In truth, this story is all too familiar. Incoherent hiring strategies are a long-established fact of life for Inter, and they extend not only to the acquisition of new players but also the appointment of managers. In 2011, the club approached Fabio Capello, Marcelo Bielsa and Andre Villas-Boas about the possibility of replacing Leonardo before finally settling for Gian Piero Gasperini. Good luck discerning any common thread linking that particular foursome.
Although fully aware of Gasperini’s preference for a three-man attack, the club then failed to arrange its transfer campaign accordingly, retaining Wesley Sneijder—for whom there was no natural role in the new manager’s schemes—but selling Samuel Eto’o. Inter subsequently signed Diego Forlan, without noticing that he would be cup tied for that season’s European competition. They ignored Gasperini’s requests for an additional midfielder and, as if to rub salt into the wound, did not sign the one player he had specifically requested—Rodrigo Palacio—until a year later, after the manager had been fired.
Countless more examples could be drawn from Massimo Moratti’s time as owner, during which incredible sums of money were wasted on the likes of Ricardo Quaresma and Francesco Coco while players as good as Cannavaro, Andrea Pirlo and Leonardo Bonucci were allowed to slip away for much less than they were worth.
Things were supposed to go differently under Thohir, with his stated commitments to good business practice and to helping Inter get back to a self-sustaining financial model. In November he insisted that the club’s January transfer plans would be focused around signing more young players to complement those who would be promoted from the youth team. “We need to be confident,” he said. “I think a number of younger Italian players are worth giving a shot.”
Perhaps Inter’s disappointing performances have necessitated a shift in that mindset. A team that started the season brightly enough has now won just twice since November 9th. Though they remain in fifth place, the prospects of hanging on to a Europa League spot look slim unless something changes soon.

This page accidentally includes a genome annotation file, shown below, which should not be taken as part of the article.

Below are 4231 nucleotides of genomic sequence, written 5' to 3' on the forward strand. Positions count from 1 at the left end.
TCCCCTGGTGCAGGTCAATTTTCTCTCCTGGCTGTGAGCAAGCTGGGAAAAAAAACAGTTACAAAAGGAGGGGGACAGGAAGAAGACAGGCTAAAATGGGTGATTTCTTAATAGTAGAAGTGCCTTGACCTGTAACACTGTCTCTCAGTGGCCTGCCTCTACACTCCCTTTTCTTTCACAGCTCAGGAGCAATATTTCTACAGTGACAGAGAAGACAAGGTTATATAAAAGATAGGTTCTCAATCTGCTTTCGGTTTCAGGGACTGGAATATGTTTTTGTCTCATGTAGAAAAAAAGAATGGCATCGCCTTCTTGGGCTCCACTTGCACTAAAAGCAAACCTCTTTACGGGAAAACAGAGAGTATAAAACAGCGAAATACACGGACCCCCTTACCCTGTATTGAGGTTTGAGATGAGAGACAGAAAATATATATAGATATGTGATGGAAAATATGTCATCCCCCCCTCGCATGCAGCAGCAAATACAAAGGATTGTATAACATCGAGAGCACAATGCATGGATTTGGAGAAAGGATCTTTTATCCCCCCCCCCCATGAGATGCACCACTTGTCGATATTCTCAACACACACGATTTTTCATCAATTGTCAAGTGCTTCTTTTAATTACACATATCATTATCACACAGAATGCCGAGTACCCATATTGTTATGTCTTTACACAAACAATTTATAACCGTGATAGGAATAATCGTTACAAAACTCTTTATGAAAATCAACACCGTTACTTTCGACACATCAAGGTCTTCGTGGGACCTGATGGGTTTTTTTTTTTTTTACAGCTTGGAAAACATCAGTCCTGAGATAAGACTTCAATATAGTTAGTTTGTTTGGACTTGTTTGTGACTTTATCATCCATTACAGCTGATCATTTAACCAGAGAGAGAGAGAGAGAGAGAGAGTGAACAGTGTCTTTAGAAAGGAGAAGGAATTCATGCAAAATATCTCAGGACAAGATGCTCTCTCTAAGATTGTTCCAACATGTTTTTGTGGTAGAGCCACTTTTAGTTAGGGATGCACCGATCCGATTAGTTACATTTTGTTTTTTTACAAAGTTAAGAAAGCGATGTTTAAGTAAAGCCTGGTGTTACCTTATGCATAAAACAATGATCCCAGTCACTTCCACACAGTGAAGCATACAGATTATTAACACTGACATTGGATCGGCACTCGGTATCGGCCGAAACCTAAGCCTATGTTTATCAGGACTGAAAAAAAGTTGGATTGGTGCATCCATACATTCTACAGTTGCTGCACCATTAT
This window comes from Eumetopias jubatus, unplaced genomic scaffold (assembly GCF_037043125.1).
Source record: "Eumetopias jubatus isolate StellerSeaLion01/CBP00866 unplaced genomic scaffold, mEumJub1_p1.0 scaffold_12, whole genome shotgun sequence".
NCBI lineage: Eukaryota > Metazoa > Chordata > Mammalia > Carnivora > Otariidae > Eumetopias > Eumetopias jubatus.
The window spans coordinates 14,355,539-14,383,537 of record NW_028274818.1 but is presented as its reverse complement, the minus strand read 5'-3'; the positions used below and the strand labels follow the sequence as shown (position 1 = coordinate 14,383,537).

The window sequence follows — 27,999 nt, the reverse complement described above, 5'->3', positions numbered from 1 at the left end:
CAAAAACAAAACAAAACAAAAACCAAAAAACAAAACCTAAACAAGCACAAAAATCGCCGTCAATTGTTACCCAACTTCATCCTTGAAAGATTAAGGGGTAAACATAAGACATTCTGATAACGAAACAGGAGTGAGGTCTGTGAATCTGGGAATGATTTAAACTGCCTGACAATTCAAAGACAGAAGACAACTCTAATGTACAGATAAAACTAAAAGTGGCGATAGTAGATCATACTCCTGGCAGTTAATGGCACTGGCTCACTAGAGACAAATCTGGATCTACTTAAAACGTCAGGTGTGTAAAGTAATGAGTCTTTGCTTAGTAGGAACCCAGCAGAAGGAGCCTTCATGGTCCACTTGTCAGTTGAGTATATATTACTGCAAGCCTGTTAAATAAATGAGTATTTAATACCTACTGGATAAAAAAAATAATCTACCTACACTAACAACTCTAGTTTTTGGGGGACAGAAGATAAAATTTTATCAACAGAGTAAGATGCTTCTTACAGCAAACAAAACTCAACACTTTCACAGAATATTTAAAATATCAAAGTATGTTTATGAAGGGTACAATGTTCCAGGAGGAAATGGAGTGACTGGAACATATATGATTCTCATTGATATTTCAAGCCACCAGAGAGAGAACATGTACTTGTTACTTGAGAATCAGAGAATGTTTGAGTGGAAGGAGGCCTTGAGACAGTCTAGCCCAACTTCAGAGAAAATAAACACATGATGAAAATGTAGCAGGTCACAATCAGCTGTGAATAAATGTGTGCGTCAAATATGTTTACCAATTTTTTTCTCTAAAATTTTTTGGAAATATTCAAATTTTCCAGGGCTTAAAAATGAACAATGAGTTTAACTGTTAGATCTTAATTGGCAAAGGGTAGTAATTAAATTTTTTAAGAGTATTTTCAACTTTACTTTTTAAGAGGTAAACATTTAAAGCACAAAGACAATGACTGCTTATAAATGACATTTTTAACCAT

But the greatest concern for many Inter fans is simply that Thohir continues to entrust the day-to-day running of Inter’s transfer policies to the same people who have been guilty of so many mistakes in the past. The main driving force behind the Vucinic-Guarin trade was Marco Branca, the technical director who has held that job since 2003 (he had previously spent a further year with the club as a scout).
Working alongside him were sporting director Piero Ausilio and general manager Marco Fassone, whose overlapping roles do not always allow for a clear line of command. Until recently, it was always Moratti who took ultimate responsibility, applying his own personal judgement to every deal that got done.
Thohir, though, does not seem inclined to take such a hands-on role. Although he considers himself a fan, he is also quick to acknowledge that he lacks technical expertise. When it comes to transfer business, he would prefer to stand aside and let the football people do their job, working within the financial parameters that are set for them.
But while a hands-off approach makes good business sense, it only works if you have the right people in place. Although Branca helped to oversee a period of great success for Inter in the wake of Calciopoli, his successes are coloured by both the fact that Inter’s domestic rivals were so weak at the time.
Those successes were achieved, furthermore, without any pretence of trying to balance the books. In 2010, the year that Inter won the treble, they posted losses of €69m. In each of the two previous years, that figure had stood closer to €150m. Given that Thohir has no intention of supporting such losses going forwards, he must also ask himself whether Branca is up to the task of rejuvenating this squad on a far more modest budget.
When Thohir completed his takeover of Inter last October, he made a point of maintaining continuity with the old regime, even pleading with Moratti to stay on as a full-time president. The latter eventually settled for an honorary role (and Thohir did call him for advice this week before making his final decision on the Vucinic-Guarin swap), but with his son serving as vice-president and many directors remaining in place, much has stayed the same.
At this stage, it is tempting to wonder whether it might be too much. Inter’s performances have been in decline ever since Jose Mourinho stepped aside in the summer of 2010. To reverse that trend will require strong leadership. It might also require a break from the past that Thohir seems reluctant to make.